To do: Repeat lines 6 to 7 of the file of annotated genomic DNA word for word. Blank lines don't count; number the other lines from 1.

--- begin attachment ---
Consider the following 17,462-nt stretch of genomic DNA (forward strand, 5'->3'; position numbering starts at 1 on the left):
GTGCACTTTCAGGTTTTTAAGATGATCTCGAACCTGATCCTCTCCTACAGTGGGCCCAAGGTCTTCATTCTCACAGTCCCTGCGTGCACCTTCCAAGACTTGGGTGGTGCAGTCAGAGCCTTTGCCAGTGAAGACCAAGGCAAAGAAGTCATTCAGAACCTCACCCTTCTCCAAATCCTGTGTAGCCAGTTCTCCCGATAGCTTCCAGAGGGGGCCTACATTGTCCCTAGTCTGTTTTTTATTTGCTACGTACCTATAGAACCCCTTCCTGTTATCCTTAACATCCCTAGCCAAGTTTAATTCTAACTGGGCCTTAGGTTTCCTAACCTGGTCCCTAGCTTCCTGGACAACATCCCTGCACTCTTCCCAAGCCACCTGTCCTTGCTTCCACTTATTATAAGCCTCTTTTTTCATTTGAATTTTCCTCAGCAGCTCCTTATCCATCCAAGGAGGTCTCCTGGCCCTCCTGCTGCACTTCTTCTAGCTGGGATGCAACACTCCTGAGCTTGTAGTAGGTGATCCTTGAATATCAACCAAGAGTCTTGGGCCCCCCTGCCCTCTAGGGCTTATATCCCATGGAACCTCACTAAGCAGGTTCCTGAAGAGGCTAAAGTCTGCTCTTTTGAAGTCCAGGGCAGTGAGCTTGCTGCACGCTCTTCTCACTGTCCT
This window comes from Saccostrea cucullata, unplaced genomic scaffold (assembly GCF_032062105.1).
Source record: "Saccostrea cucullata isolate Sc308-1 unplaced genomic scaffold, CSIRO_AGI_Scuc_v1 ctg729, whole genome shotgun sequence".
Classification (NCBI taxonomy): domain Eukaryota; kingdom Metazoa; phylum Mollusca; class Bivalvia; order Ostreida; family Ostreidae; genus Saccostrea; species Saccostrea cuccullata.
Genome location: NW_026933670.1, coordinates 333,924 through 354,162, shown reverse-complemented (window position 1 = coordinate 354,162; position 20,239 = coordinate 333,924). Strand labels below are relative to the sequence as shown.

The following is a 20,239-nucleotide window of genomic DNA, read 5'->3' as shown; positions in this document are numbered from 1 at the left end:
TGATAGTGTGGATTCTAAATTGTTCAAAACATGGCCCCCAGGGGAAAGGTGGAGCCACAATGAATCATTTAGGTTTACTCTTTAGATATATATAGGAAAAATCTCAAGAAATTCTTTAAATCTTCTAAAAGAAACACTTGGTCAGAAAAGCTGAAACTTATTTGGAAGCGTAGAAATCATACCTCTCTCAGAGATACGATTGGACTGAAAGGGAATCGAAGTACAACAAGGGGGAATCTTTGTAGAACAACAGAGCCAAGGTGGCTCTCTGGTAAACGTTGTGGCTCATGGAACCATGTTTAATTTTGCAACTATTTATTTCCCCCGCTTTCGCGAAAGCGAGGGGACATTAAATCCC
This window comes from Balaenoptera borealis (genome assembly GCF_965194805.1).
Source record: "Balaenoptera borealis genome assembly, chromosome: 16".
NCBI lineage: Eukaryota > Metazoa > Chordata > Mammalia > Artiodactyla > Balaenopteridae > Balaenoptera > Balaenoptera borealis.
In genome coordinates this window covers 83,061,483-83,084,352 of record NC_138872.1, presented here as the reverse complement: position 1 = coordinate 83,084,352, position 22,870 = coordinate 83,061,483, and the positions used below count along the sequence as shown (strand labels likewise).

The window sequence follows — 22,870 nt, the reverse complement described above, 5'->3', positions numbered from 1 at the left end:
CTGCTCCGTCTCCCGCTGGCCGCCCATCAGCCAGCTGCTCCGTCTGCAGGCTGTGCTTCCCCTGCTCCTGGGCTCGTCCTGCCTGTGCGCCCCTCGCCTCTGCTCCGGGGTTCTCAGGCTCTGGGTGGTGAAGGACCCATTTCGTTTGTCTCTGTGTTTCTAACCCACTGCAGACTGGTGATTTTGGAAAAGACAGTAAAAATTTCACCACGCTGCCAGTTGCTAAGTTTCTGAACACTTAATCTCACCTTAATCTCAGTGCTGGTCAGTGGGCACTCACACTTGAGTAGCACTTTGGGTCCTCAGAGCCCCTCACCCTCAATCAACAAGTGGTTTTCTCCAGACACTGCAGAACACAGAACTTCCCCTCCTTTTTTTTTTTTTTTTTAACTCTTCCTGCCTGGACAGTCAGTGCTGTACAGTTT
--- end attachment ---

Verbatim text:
Genome location: NW_026933670.1, coordinates 333,924 through 354,162, shown reverse-complemented (window position 1 = coordinate 354,162; position 20,239 = coordinate 333,924). Strand labels below are relative to the sequence as shown.

The following is a 20,239-nucleotide window of genomic DNA, read 5'->3' as shown; positions in this document are numbered from 1 at the left end: